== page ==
HC Deb 28 January 1913 vol 47 cc1186-8

asked the Post master-General when he will introduce the system of charging telephone users by zone, which he is now considering?

The POSTMASTER-GENERAL (Mr. Herbert Samuel)

This question is being considered in connection with the general revision of rates for telephone service which is now receiving my attention.


Can the right hon. Gentleman give us no idea as to when this will be decided: it is important?


No, I am afraid I cannot at present fix the date. The matter is an extremely complicated and a very important one. I should not like to give a hurried decision.


asked the Post master-General if he will explain why, in the scale of trunk telephone charges, the rising scale of 3d. for each twenty-five miles changes after 100 miles and is then increased, so that after 100 miles one pays at the rate of 3d. per twenty miles, and in addition one can only advance by forty miles at a time instead of by twenty-five miles?


The difference in the proportionate rates of charge for distances exceeding one hundred miles, as compared with the charges for shorter distances, was based on the relatively high cost of construction of long trunk lines, and on the great risk of interruptions, which increase the cost of maintenance and impair the traffic and earning capacities of the lines.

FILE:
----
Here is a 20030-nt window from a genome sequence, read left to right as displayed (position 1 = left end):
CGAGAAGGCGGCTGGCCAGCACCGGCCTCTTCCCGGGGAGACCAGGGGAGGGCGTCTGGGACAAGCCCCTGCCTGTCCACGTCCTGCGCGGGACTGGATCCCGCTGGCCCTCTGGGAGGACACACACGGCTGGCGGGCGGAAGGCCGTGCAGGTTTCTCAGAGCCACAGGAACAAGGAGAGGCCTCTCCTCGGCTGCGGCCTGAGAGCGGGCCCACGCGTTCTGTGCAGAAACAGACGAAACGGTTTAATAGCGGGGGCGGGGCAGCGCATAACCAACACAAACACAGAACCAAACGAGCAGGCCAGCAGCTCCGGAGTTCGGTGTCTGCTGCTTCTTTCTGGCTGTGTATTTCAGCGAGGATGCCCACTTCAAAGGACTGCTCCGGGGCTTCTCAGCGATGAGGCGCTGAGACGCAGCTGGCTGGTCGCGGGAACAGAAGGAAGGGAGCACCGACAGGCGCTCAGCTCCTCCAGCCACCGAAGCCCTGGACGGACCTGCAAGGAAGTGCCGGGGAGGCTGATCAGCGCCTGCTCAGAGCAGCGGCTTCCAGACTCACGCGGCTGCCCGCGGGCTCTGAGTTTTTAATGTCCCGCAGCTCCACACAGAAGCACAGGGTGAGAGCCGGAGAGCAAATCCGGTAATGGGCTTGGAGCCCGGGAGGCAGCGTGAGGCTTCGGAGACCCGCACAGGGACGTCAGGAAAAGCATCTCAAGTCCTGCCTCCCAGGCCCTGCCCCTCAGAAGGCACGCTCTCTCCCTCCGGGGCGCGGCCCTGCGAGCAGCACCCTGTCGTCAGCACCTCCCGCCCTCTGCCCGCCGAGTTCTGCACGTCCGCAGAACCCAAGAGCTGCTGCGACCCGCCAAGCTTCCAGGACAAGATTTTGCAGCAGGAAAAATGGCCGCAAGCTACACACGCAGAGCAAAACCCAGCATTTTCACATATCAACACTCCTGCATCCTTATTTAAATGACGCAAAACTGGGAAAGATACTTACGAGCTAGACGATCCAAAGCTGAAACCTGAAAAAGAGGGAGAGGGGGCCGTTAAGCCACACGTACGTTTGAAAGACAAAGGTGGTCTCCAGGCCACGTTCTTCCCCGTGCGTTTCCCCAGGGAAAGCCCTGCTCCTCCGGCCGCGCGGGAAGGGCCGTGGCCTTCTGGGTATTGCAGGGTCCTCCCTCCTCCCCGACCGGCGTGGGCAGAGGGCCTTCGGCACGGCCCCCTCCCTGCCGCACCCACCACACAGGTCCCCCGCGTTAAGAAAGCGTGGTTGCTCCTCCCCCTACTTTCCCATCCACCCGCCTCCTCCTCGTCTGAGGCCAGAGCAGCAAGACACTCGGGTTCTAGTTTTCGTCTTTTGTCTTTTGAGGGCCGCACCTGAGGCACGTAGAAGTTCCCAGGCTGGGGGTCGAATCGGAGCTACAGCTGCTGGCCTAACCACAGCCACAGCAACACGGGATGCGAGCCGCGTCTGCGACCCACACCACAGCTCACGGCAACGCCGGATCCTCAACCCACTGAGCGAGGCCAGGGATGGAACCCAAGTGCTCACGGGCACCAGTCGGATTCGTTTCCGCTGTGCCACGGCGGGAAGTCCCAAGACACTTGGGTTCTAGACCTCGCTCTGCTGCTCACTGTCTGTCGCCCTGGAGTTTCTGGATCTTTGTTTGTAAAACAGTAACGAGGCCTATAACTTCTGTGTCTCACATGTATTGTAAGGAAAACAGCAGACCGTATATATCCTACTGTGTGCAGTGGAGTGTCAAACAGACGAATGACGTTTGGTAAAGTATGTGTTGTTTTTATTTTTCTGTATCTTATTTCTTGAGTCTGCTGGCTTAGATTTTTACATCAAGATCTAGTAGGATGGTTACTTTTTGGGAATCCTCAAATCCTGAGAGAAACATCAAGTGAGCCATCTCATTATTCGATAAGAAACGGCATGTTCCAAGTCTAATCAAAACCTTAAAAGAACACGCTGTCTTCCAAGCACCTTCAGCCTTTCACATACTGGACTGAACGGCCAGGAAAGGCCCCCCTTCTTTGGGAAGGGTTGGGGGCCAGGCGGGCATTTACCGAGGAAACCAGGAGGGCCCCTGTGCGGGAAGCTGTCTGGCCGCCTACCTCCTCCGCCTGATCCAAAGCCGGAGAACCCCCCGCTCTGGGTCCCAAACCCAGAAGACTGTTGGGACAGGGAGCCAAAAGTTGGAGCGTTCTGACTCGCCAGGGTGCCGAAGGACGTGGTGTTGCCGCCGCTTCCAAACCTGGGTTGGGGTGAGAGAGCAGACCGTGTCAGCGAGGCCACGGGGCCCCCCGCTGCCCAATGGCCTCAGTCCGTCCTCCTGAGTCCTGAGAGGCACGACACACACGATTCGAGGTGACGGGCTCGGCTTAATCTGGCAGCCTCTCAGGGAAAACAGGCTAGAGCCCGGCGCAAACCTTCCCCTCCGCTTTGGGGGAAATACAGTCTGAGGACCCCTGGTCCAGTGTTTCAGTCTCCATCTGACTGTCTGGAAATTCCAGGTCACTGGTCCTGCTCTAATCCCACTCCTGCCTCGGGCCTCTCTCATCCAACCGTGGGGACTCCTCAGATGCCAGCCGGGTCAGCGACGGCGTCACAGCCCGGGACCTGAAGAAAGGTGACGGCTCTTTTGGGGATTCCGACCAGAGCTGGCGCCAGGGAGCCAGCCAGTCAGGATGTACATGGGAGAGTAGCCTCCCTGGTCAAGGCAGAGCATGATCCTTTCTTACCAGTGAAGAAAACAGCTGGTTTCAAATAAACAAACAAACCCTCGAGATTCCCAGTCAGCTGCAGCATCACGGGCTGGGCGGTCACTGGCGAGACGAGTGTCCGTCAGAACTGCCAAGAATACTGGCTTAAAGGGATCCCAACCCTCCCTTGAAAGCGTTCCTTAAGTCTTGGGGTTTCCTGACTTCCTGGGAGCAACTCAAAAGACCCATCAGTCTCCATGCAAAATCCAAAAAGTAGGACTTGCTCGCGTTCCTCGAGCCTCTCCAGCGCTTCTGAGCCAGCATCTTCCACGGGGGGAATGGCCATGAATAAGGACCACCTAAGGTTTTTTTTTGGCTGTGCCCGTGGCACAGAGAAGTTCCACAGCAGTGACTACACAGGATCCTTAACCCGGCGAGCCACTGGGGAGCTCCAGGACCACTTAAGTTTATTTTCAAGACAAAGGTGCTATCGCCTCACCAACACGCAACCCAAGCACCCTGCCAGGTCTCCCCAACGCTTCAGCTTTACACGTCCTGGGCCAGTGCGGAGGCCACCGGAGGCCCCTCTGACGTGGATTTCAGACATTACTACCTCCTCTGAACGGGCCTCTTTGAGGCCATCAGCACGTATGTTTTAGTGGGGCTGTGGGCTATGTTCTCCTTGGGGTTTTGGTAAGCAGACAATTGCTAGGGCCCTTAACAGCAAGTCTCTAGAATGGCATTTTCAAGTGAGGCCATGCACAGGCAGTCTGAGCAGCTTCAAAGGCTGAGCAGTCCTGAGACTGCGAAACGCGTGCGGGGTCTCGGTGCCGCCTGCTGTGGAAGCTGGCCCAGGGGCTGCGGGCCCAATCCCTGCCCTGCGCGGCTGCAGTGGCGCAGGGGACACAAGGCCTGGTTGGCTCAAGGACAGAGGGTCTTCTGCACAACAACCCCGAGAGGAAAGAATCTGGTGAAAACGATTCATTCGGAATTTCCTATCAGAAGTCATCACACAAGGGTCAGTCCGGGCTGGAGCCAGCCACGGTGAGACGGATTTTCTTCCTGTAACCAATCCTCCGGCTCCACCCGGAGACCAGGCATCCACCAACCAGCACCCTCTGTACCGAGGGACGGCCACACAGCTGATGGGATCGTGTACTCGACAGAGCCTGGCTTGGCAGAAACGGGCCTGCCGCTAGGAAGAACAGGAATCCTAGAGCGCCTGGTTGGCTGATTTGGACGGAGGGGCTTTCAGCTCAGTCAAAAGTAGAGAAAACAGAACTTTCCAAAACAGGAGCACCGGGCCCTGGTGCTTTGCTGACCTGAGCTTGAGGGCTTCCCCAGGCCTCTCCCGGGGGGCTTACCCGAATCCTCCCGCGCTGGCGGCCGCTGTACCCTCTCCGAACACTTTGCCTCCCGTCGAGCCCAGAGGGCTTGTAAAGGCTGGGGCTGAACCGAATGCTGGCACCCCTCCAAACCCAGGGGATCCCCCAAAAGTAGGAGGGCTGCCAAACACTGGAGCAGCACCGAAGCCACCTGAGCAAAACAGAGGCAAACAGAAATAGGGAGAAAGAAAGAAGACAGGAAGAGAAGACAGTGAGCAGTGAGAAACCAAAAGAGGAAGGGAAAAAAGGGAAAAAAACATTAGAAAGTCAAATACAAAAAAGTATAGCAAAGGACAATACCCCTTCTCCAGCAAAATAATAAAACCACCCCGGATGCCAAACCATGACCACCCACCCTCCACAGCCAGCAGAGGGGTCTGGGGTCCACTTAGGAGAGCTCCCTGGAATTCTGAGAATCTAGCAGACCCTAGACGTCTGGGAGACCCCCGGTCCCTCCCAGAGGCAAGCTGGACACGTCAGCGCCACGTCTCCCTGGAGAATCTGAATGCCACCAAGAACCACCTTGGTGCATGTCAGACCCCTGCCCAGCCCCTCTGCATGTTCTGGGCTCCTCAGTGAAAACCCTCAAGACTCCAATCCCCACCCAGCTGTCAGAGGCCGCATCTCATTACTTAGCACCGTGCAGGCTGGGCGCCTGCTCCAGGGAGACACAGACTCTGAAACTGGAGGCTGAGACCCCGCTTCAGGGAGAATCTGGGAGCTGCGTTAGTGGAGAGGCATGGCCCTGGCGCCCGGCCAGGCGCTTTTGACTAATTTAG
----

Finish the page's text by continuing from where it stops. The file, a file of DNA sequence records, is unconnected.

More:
Will that be done away with, may I ask, when the zone system is established?


The whole of the facts will be taken into consideration. I cannot definitely say that it will or will not be done away with. But the technical considerations that I have mentioned in my answer will still apply.

83. Mr. NEWMAN

asked the Post master-General whether he will take action with regard to the delay that has occurred in the installation of telephones in private residences in Enfield and New Southgate; and whether he is aware that, on 7th October, 1911, a resident in Beacons-field Road, New Southgate, signed an agreement on the request of a traveller employed by the Post Office authorities, and that since that date, in spite of repeated applications, the authorities have failed to instal the telephone, though a communication has been sent to house holders in the district pointing out how desirable it is that telephones should be installed in their houses?


The delay in installing telephones in the Enfield district has been due to want of accommodation at the local exchange when taken over from the National Telephone Company. An extension, however, is nearly completed and will be available in the course of the next month. I am unable to trace among the applications for telephone service from residents in Beaconsfield Road, New Southgate, one made on the 7th October, 1911. Some general delay has occurred at New Southgate owing to the difficulty in obtaining the concurrence of the Middlesex Councils Association in a general arrangement as to the conditions on which telephone lines should be carried along roads controlled by Middlesex councils. Unfortunately, the association has not accepted the scheme, and each case has now to be settled separately.